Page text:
Connecticut Child Support Lawyer
If you are going through a divorce with children, then the issue of child support will need to be addressed. As an experienced family law firm, we can help you work through it by doing the following:
- Calculating child support. Since Connecticut has mandatory support guidelines, we can provide an estimate of the amount that you would need to pay or receive.
- Legally enforcing payment. If your spouse is not paying the court-ordered support, then we can help you file a motion that would allow you to obtain payment through wage garnishment.
- Modifying the terms. If you lose your job or have another major life change, then we can help you modify the terms of your child support order.
To get assistance with your child support matter, please contact Bauer Law Group, LLC for a consultation. We have an award-winning legal team that has been named among the best in the Connecticut by the Connecticut Law Tribune, the National Association of Family Lawyers, & Super Lawyers®.
Commonly Asked Questions About Child Support
- What is child support under Connecticut family law?
- How is child support determined in Connecticut?
- When does the responsibility to pay child support terminate?
- Can parents agree to a pay or receive a different child support amount?
- Are there any tax implications on child support in Connecticut?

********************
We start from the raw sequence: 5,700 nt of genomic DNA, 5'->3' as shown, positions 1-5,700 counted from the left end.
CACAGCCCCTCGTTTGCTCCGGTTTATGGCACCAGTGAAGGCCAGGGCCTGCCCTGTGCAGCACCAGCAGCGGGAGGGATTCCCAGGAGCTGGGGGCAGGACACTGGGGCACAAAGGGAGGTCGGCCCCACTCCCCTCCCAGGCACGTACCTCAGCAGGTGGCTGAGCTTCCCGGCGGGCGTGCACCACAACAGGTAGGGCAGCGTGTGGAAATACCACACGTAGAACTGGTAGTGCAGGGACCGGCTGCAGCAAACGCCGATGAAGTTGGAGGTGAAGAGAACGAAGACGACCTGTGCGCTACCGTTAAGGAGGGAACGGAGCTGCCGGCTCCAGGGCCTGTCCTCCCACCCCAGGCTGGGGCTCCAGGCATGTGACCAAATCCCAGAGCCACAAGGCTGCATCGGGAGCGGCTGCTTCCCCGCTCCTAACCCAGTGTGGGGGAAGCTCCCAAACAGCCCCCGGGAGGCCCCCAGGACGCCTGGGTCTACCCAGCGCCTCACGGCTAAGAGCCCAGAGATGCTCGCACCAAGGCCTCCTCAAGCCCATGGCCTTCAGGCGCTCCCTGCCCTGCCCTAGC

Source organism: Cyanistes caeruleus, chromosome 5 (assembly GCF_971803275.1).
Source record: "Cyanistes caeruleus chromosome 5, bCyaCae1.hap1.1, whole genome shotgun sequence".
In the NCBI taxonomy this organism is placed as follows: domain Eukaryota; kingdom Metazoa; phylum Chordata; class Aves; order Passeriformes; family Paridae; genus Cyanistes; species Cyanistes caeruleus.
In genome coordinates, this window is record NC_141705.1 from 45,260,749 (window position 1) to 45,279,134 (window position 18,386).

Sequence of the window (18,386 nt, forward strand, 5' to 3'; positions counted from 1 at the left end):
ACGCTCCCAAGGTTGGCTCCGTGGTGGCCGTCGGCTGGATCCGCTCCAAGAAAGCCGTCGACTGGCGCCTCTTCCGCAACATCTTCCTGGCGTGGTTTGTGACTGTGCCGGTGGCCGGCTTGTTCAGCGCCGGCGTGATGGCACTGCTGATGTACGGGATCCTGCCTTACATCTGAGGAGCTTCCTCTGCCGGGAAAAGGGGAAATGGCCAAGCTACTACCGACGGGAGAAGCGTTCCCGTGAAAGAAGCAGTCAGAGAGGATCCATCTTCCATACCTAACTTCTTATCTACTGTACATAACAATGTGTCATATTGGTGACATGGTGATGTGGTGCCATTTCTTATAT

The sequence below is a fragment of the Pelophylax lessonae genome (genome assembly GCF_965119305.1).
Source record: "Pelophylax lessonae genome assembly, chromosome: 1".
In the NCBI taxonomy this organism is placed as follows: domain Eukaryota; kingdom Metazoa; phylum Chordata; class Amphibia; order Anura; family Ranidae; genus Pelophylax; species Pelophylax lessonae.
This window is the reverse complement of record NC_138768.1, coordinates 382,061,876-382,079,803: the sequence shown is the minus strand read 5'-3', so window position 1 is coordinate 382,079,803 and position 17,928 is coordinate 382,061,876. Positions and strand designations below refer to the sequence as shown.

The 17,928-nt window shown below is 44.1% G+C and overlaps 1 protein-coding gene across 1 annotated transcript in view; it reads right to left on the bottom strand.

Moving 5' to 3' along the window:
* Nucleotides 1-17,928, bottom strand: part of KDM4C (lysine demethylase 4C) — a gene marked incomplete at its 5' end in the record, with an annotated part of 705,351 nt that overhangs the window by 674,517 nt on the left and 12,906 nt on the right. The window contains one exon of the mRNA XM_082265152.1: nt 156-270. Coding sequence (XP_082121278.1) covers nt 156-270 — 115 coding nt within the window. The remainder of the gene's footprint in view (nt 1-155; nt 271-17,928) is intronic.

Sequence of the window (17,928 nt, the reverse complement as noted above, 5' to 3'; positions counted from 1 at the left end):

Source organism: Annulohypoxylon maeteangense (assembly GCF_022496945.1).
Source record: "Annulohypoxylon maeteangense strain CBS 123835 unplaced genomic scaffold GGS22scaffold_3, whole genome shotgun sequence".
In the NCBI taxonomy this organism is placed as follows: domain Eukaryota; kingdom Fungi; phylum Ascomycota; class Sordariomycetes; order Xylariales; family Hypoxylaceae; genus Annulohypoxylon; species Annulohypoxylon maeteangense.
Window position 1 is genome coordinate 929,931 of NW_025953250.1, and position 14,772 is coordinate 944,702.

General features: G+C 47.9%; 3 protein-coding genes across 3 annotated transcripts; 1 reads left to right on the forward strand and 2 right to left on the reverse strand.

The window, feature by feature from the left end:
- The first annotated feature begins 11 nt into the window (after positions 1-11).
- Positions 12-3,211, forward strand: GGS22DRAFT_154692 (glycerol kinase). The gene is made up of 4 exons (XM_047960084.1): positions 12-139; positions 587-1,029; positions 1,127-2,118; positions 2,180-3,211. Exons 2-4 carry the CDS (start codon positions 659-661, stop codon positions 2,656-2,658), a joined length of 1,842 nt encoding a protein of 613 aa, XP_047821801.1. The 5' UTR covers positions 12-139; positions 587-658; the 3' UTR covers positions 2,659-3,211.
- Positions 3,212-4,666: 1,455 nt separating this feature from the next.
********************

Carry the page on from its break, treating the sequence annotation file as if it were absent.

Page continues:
When parents are not married, whether they have been divorced or were never married in the first place, one of them normally is legally responsible to make payments of financial support to the other. Child support is paid by the non-custodial parent for purposes of making a financial contribution to the child's needs. This way, the parent who has child custody is not forced to shoulder the full burden of raising the child.
The state has adopted the Child Support Guidelines to determine the appropriate level of support and each parent's financial responsibility for medical and child care expenses. Based on a number of different economic factors, the guidelines produce a determination of how much the non-custodial parent should be ordered to pay. Either the father or the mother may be ordered to pay child support.
The age of majority in Connecticut is eighteen. Parents are responsible for child support, however, until a child turns nineteen or graduates from high school, whichever event occurs first. The court may also order child support for a disabled child until the child attains the age of twenty-one, in the event that the child is residing with one parent and is depending on that parent for financial support.
Yes. The court allows parties to deviate from the child support guidelines for various reasons such as shared parenting time, extraordinary income, or extraordinary child expenses. It is important to consult with an experienced divorce attorney to determine whether a deviation is appropriate.
For tax purposes, child support is neither deductible by the person paying it, nor taxable income to the person receiving it. Therefore, it is important to take this into account when negotiating over the terms of child support during a divorce.
Are you looking for a child support lawyer to handle your case? Call our firm now to find out how we can help you take care of your family law matter.